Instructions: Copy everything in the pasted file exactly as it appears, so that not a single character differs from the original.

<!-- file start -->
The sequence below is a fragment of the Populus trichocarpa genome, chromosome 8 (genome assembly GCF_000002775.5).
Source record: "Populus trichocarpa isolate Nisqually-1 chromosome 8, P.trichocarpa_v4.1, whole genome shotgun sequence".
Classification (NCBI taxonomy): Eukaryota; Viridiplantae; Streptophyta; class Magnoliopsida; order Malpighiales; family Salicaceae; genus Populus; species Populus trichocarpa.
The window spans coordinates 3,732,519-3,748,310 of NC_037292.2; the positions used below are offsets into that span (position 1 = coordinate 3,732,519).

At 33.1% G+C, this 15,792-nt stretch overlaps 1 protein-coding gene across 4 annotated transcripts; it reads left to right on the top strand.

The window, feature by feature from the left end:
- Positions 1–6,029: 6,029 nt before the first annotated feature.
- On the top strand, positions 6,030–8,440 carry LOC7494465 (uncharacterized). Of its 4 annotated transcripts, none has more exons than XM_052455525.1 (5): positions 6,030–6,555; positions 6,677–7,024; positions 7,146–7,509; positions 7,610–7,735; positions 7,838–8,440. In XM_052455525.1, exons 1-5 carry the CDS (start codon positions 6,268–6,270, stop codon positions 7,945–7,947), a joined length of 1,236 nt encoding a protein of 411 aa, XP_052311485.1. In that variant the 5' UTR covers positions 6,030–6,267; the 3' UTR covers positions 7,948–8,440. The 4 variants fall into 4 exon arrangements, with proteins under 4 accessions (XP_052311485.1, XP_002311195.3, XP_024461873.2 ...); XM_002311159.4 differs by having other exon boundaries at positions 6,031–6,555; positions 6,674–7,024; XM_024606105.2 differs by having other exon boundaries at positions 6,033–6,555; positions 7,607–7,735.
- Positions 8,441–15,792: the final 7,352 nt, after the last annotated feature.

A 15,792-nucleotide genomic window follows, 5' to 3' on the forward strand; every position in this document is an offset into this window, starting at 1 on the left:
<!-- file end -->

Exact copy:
The sequence below is a fragment of the Populus trichocarpa genome, chromosome 8 (genome assembly GCF_000002775.5).
Source record: "Populus trichocarpa isolate Nisqually-1 chromosome 8, P.trichocarpa_v4.1, whole genome shotgun sequence".
Classification (NCBI taxonomy): Eukaryota; Viridiplantae; Streptophyta; class Magnoliopsida; order Malpighiales; family Salicaceae; genus Populus; species Populus trichocarpa.
The window spans coordinates 3,732,519-3,748,310 of NC_037292.2; the positions used below are offsets into that span (position 1 = coordinate 3,732,519).

At 33.1% G+C, this 15,792-nt stretch overlaps 1 protein-coding gene across 4 annotated transcripts; it reads left to right on the top strand.

The window, feature by feature from the left end:
- Positions 1–6,029: 6,029 nt before the first annotated feature.
- On the top strand, positions 6,030–8,440 carry LOC7494465 (uncharacterized). Of its 4 annotated transcripts, none has more exons than XM_052455525.1 (5): positions 6,030–6,555; positions 6,677–7,024; positions 7,146–7,509; positions 7,610–7,735; positions 7,838–8,440. In XM_052455525.1, exons 1-5 carry the CDS (start codon positions 6,268–6,270, stop codon positions 7,945–7,947), a joined length of 1,236 nt encoding a protein of 411 aa, XP_052311485.1. In that variant the 5' UTR covers positions 6,030–6,267; the 3' UTR covers positions 7,948–8,440. The 4 variants fall into 4 exon arrangements, with proteins under 4 accessions (XP_052311485.1, XP_002311195.3, XP_024461873.2 ...); XM_002311159.4 differs by having other exon boundaries at positions 6,031–6,555; positions 6,674–7,024; XM_024606105.2 differs by having other exon boundaries at positions 6,033–6,555; positions 7,607–7,735.
- Positions 8,441–15,792: the final 7,352 nt, after the last annotated feature.

A 15,792-nucleotide genomic window follows, 5' to 3' on the forward strand; every position in this document is an offset into this window, starting at 1 on the left: